“What is considered “local” – zip code, state, region?”

The exact size of local is determined by competition, but a rule of thumb is to stick to the city/town level. In highly competitive locations, the radius is going to be smaller than uncompetitive locations.  For example, in New York City, your Google+ Local page will be difficult to rank for neighboring cities because the competition will be very high.  If you have lower competition then you’ll be able to rank for a larger radius surrounding your location.


“Is there any way for an e-commerce site to leverage Google+ Local?”

It’s an uphill battle.  Google created Google+ Local for local brick and mortar businesses.  Therefore, I do not recommend you try to use Google+ Local if you do not have a physical location.  If you do have a store, but you also sell nationally via your e-commerce site, then absolutely use Google+ Local for your store.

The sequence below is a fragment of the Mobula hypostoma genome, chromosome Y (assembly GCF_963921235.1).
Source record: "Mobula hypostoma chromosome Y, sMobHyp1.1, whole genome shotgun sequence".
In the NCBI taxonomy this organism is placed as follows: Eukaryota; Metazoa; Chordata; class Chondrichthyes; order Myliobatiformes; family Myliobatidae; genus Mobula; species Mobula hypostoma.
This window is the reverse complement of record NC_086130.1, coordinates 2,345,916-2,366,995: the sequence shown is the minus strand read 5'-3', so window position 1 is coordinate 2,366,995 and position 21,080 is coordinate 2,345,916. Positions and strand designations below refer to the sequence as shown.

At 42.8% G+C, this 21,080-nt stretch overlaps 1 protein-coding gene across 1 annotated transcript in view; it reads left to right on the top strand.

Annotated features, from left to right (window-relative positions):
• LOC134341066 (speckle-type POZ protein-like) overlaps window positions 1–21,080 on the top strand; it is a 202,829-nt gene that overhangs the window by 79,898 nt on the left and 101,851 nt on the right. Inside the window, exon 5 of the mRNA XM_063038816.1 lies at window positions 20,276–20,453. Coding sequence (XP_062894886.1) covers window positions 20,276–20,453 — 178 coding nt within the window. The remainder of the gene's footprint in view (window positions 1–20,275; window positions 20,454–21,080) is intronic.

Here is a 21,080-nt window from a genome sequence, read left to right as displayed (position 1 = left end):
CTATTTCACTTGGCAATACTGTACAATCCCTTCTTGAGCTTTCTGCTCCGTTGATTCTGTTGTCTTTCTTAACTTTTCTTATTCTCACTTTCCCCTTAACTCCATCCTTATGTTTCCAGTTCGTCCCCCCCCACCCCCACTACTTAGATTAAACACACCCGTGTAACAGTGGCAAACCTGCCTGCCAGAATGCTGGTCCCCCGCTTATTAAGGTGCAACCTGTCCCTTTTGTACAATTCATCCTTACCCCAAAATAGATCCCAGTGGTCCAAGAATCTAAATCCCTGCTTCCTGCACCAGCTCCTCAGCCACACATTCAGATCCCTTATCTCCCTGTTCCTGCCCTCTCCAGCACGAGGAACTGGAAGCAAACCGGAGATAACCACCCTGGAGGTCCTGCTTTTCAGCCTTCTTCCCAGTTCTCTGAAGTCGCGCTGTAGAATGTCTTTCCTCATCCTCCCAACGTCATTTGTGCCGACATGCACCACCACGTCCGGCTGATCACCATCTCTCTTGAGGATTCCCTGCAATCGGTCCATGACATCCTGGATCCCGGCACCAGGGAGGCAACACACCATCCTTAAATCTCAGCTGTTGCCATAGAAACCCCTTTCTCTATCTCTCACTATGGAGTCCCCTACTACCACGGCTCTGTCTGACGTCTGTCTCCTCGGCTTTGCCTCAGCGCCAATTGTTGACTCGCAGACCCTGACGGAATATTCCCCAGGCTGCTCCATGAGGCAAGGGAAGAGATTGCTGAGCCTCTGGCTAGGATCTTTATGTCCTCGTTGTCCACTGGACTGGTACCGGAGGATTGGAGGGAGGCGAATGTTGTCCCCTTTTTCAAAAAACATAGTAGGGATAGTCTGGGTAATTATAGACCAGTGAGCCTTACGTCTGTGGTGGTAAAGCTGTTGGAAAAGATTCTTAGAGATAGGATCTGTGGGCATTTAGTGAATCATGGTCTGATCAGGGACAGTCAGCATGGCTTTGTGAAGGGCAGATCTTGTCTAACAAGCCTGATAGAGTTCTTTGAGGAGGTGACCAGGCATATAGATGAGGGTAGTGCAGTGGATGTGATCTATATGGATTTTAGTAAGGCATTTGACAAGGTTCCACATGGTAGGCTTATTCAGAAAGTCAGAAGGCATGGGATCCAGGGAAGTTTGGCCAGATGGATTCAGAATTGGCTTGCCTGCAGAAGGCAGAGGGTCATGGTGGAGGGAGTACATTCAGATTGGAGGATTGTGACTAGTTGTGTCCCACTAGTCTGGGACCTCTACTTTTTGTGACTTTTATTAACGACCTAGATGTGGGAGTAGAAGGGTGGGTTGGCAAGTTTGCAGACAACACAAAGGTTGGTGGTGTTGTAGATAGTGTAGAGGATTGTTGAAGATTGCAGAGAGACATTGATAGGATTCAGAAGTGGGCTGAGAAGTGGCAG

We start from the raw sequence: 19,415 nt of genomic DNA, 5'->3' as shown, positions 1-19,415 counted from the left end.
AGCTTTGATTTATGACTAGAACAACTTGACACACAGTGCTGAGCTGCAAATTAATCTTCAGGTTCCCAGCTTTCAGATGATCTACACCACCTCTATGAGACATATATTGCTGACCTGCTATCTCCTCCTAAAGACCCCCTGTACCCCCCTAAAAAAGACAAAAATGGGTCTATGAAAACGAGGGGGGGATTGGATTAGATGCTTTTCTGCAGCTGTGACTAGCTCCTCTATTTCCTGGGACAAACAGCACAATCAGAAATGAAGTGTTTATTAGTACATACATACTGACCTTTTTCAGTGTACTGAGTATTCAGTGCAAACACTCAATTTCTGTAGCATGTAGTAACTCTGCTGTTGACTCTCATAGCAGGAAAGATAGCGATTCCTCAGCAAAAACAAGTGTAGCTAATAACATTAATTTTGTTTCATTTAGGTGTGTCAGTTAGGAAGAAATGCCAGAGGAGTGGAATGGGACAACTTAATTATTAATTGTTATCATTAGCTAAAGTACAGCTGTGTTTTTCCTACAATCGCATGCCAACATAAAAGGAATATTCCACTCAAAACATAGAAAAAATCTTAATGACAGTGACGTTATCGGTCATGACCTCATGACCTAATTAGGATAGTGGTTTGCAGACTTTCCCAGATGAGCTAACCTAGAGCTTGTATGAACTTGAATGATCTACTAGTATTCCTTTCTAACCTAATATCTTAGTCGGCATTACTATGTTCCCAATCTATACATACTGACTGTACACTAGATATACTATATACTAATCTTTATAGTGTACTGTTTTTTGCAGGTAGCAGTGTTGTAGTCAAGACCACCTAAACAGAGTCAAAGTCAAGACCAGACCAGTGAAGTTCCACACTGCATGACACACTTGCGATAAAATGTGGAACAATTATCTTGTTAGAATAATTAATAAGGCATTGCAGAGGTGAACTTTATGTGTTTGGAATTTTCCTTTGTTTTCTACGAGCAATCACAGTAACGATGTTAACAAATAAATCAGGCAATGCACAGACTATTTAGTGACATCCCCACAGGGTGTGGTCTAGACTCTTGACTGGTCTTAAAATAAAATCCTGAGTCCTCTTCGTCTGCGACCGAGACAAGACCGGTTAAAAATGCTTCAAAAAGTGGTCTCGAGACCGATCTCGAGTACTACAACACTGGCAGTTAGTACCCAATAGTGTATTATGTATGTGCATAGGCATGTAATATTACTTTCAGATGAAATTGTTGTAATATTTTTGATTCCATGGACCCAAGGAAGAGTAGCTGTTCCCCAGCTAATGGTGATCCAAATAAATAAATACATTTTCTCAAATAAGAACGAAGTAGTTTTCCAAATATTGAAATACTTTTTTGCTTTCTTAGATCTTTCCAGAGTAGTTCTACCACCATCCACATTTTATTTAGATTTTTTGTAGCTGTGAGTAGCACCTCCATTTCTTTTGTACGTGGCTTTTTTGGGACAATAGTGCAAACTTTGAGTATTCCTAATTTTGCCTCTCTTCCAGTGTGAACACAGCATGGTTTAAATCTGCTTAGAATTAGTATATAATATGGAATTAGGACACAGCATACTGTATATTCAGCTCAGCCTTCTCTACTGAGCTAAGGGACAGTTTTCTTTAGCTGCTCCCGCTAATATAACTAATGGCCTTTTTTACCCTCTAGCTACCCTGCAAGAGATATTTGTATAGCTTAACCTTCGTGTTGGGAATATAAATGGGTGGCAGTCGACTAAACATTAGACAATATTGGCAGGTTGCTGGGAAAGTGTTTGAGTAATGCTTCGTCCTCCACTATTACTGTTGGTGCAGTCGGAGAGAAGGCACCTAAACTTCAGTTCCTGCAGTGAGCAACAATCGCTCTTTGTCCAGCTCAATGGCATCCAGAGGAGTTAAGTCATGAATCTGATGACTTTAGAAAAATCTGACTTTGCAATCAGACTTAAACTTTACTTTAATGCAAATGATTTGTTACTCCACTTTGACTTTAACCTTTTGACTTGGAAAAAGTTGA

“Which one is best for my small business – a Facebook business page or website?”

First, you need a website.  That’s step one.  Then, you need to figure out if your customers are hanging out on Facebook.  If they are (and they probably are), then ask whether there’s a way for you to enter the conversations they are having on Facebook?  If yes, then it may make sense for you to have a Facebook Business page.  But first, focus on your own website.


“Is this a full time job? Will your marketing packages make this easier and less time is spent on SEO marketing?”

Marketing is MY full time job :)  So yes, marketing can definitely be a full-time job.  If you do not want it to be your full-time job, then I recommend you join Main Street Inner Circle (http://www.mainstreetinnercircle.com/).  We provide an Online Marketing Action Plan to help you prioritize your best opportunities and create a plan to get it all done efficiently.